Cal Flora Photo
Western Red Cedar
Thuja plicata Donn ex D. Don
Located along the Lolo Trail in 20 Sep 1905. (Source)
Western red cedar is a large, native, long-lived, evergreen tree. At maturity it is generally 70 to 100 feet tall, sometimes 130 feet, with a tapering trunk 2 to 4 feet in diameter, sometimes 6 feet or more. On some sites west of the Cascades, old-growth western red cedar often attains basal diameters of 8 to 10 feet and heights of 200 feet. The largest known western red cedars are believed to be 1,000 years old or more. Western red cedar has a swollen or buttressed base, pointed conical crown, and horizontal branches curving upward at the tips. The leaves are scale like, flattened and 0.05 to 0.1 inches long. The twigs are flattened, in fanlike sprays and slightly drooping. The bark is thin, fibrous and stringy or shreddy. Thickness varies from 0.5 to 1 inch. The cones are clustered near the ends of twigs and become turned up on short stalks. Western red cedar roots are extensive. Tap roots are poorly defined or nonexistent, but fine roots develop a profuse, dense network.
It grows best in maritime climates with cool, cloudy summers and wet, mild winters. Near its range limits in the drier mountains east of the Cascade crest, western red cedar grows almost exclusively in narrow canyons, where its roots are irrigated all summer by a mountain stream. In the Selway-Bitterroot Wilderness in Idah, western red cedar is dominant in wet ravines and poorly drained depressions. Bottomland frost pockets in northern Western red cedar can tolerate a wide range of soil. Coarse sandy soils are not well suited to the establishment and growth of western red cedar in northern Idaho and northeast Washington. It grows in elevations of the northern Rocky Mountains from 2,000 to 5,90 feet. (Source)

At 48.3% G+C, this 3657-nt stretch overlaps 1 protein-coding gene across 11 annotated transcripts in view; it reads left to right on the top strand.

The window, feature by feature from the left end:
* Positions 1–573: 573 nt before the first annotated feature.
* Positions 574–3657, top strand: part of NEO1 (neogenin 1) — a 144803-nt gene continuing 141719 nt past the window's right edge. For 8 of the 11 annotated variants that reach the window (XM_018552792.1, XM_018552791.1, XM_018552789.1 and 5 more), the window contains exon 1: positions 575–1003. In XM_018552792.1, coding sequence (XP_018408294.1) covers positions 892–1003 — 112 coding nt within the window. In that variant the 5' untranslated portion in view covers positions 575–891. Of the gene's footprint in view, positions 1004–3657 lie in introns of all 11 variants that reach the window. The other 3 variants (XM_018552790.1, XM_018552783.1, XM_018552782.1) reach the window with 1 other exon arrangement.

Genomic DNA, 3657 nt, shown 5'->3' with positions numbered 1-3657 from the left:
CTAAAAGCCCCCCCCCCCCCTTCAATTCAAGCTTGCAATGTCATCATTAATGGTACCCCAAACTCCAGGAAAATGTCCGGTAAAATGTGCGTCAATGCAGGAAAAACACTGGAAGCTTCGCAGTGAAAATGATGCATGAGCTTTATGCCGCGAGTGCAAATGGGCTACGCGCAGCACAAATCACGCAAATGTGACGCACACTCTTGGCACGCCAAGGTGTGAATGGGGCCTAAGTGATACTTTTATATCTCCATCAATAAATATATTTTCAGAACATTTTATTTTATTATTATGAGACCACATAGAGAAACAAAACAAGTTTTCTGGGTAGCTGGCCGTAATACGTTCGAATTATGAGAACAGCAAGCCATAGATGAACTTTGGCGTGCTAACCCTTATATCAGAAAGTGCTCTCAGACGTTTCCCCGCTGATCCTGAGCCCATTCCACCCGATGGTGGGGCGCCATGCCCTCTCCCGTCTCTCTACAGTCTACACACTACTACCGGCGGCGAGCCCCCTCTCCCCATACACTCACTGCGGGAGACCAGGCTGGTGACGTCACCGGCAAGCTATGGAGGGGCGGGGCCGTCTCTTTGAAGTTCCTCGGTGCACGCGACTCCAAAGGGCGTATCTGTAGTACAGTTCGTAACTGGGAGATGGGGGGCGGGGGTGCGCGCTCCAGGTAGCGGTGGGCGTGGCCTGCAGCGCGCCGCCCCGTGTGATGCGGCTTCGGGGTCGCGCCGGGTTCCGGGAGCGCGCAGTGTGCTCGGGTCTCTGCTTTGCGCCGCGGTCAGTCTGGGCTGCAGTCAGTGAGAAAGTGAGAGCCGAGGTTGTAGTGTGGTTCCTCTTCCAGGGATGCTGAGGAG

The moist inner bark was collected in spring and eaten fresh or dried for future use.
A bough tea was sweetened with honey and used to relieve diarrhea, coughs, colds and sore throats. The bark and twigs were used to make a tea to treat kidney problems. Alcohol extracts were said to cure fungal skin infections including athletes foot, ringworm, and nail fungi. Oil from leaves was applied to warts, hemorrhoids, fungal infections, and other blisters of the skin.
Native Americans used the inner bark for baskets, blankets, clothing, ropes, mats, and other items. Containers were made from sheets of bark. Fine roots were split to make watertight baskets for use in cooking. The trunks were used to make dugout canoes, rafts, and frames for birch bark canoes. Cedar sprays were used for incense.
The wood is low in strength and soft but is very resistant to decay, making it best suited for use as exposed building material such as shingles, shakes, and exterior siding. Hand-split western red cedar shakes will last 100 years on a roof . The wood is fine and straight grained, which makes it suitable for interior finishing . Western red cedar wood is also used for utility poles, fence posts, light construction pulp, clothes closets and chests, boats, canoes, fish trap floats, caskets, crates, and boxes.
Value to Animals:
Western redcedar is a major winter food for big game in the northern Rocky Mountains. Cattle browse western redcedar in preference to Douglas-fir in northwestern Oregon, and sheep damaged western redcedar reproduction more than that of other trees in northern Idaho. Old-growth stands of western redcedar provide hiding and thermal cover for several wildlife species. Bears, raccoons, skunks, and other animals use cavities in western red cedar for dens. In the southern Selkirk Mountains of northern Idaho. Grizzly bears have been known to use heavily timbered western redcedar and western hemlock forests. Western red cedar is used as nest trees by cavity nesting bird species such as yellow-bellied sapsuckers, hairy woodpeckers, tree swallows, chestnut backed chickadees, and Vaux's swifts.
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